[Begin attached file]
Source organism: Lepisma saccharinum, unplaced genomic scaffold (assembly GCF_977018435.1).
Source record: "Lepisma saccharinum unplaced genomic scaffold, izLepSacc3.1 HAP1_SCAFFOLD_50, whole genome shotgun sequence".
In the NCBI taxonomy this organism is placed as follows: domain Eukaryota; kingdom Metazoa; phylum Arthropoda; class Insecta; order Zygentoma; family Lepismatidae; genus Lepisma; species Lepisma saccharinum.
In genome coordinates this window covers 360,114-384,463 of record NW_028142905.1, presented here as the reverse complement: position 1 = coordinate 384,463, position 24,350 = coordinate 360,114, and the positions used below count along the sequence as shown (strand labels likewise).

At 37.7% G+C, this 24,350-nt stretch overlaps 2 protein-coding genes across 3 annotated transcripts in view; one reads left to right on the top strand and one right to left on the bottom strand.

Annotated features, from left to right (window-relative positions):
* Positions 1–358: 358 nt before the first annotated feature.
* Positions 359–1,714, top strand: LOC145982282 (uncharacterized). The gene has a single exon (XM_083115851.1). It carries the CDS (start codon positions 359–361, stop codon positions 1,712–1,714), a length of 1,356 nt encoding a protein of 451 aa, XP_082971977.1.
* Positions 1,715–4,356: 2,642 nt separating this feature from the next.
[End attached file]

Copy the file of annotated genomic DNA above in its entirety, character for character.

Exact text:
Source organism: Lepisma saccharinum, unplaced genomic scaffold (assembly GCF_977018435.1).
Source record: "Lepisma saccharinum unplaced genomic scaffold, izLepSacc3.1 HAP1_SCAFFOLD_50, whole genome shotgun sequence".
In the NCBI taxonomy this organism is placed as follows: domain Eukaryota; kingdom Metazoa; phylum Arthropoda; class Insecta; order Zygentoma; family Lepismatidae; genus Lepisma; species Lepisma saccharinum.
In genome coordinates this window covers 360,114-384,463 of record NW_028142905.1, presented here as the reverse complement: position 1 = coordinate 384,463, position 24,350 = coordinate 360,114, and the positions used below count along the sequence as shown (strand labels likewise).

At 37.7% G+C, this 24,350-nt stretch overlaps 2 protein-coding genes across 3 annotated transcripts in view; one reads left to right on the top strand and one right to left on the bottom strand.

Annotated features, from left to right (window-relative positions):
* Positions 1–358: 358 nt before the first annotated feature.
* Positions 359–1,714, top strand: LOC145982282 (uncharacterized). The gene has a single exon (XM_083115851.1). It carries the CDS (start codon positions 359–361, stop codon positions 1,712–1,714), a length of 1,356 nt encoding a protein of 451 aa, XP_082971977.1.
* Positions 1,715–4,356: 2,642 nt separating this feature from the next.